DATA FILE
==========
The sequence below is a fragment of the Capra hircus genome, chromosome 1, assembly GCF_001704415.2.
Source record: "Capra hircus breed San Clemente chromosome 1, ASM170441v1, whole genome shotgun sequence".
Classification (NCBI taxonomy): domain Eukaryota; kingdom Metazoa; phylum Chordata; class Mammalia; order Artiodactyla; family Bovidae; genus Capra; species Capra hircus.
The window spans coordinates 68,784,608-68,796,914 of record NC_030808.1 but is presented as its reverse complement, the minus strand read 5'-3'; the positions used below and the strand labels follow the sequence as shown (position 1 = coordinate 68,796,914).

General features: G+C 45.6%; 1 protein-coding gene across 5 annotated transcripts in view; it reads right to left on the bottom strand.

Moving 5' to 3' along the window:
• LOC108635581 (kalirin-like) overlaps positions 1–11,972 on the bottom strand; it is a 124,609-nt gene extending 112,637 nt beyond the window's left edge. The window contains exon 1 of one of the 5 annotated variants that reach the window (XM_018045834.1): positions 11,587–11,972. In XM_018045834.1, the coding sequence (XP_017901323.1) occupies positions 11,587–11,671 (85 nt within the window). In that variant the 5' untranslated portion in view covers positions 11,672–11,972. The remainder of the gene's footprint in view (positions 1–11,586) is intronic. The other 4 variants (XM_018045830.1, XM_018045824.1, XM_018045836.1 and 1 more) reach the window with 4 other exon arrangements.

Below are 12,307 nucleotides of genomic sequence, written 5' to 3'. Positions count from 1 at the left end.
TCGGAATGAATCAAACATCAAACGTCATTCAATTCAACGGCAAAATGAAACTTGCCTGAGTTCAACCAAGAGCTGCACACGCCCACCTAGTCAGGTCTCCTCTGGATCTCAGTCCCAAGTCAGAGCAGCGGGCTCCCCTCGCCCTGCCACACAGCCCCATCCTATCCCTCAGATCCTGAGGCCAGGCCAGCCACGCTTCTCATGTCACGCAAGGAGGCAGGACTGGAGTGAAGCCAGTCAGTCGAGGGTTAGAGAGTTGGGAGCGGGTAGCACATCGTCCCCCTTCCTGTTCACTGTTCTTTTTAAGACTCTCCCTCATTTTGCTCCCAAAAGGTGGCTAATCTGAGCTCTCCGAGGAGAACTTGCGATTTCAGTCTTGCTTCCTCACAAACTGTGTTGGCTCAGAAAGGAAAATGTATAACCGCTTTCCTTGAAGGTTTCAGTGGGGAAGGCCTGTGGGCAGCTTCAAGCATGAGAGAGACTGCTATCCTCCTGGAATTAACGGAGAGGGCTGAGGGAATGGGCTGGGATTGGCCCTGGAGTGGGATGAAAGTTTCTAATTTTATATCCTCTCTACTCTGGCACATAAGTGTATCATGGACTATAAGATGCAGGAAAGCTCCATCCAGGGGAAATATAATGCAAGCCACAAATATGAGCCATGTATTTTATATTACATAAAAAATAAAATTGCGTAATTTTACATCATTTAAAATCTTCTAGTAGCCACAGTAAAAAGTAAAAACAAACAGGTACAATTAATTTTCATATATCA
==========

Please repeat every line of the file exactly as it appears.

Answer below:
The sequence below is a fragment of the Capra hircus genome, chromosome 1, assembly GCF_001704415.2.
Source record: "Capra hircus breed San Clemente chromosome 1, ASM170441v1, whole genome shotgun sequence".
Classification (NCBI taxonomy): domain Eukaryota; kingdom Metazoa; phylum Chordata; class Mammalia; order Artiodactyla; family Bovidae; genus Capra; species Capra hircus.
The window spans coordinates 68,784,608-68,796,914 of record NC_030808.1 but is presented as its reverse complement, the minus strand read 5'-3'; the positions used below and the strand labels follow the sequence as shown (position 1 = coordinate 68,796,914).

General features: G+C 45.6%; 1 protein-coding gene across 5 annotated transcripts in view; it reads right to left on the bottom strand.

Moving 5' to 3' along the window:
• LOC108635581 (kalirin-like) overlaps positions 1–11,972 on the bottom strand; it is a 124,609-nt gene extending 112,637 nt beyond the window's left edge. The window contains exon 1 of one of the 5 annotated variants that reach the window (XM_018045834.1): positions 11,587–11,972. In XM_018045834.1, the coding sequence (XP_017901323.1) occupies positions 11,587–11,671 (85 nt within the window). In that variant the 5' untranslated portion in view covers positions 11,672–11,972. The remainder of the gene's footprint in view (positions 1–11,586) is intronic. The other 4 variants (XM_018045830.1, XM_018045824.1, XM_018045836.1 and 1 more) reach the window with 4 other exon arrangements.

Below are 12,307 nucleotides of genomic sequence, written 5' to 3'. Positions count from 1 at the left end.
TCGGAATGAATCAAACATCAAACGTCATTCAATTCAACGGCAAAATGAAACTTGCCTGAGTTCAACCAAGAGCTGCACACGCCCACCTAGTCAGGTCTCCTCTGGATCTCAGTCCCAAGTCAGAGCAGCGGGCTCCCCTCGCCCTGCCACACAGCCCCATCCTATCCCTCAGATCCTGAGGCCAGGCCAGCCACGCTTCTCATGTCACGCAAGGAGGCAGGACTGGAGTGAAGCCAGTCAGTCGAGGGTTAGAGAGTTGGGAGCGGGTAGCACATCGTCCCCCTTCCTGTTCACTGTTCTTTTTAAGACTCTCCCTCATTTTGCTCCCAAAAGGTGGCTAATCTGAGCTCTCCGAGGAGAACTTGCGATTTCAGTCTTGCTTCCTCACAAACTGTGTTGGCTCAGAAAGGAAAATGTATAACCGCTTTCCTTGAAGGTTTCAGTGGGGAAGGCCTGTGGGCAGCTTCAAGCATGAGAGAGACTGCTATCCTCCTGGAATTAACGGAGAGGGCTGAGGGAATGGGCTGGGATTGGCCCTGGAGTGGGATGAAAGTTTCTAATTTTATATCCTCTCTACTCTGGCACATAAGTGTATCATGGACTATAAGATGCAGGAAAGCTCCATCCAGGGGAAATATAATGCAAGCCACAAATATGAGCCATGTATTTTATATTACATAAAAAATAAAATTGCGTAATTTTACATCATTTAAAATCTTCTAGTAGCCACAGTAAAAAGTAAAAACAAACAGGTACAATTAATTTTCATATATCA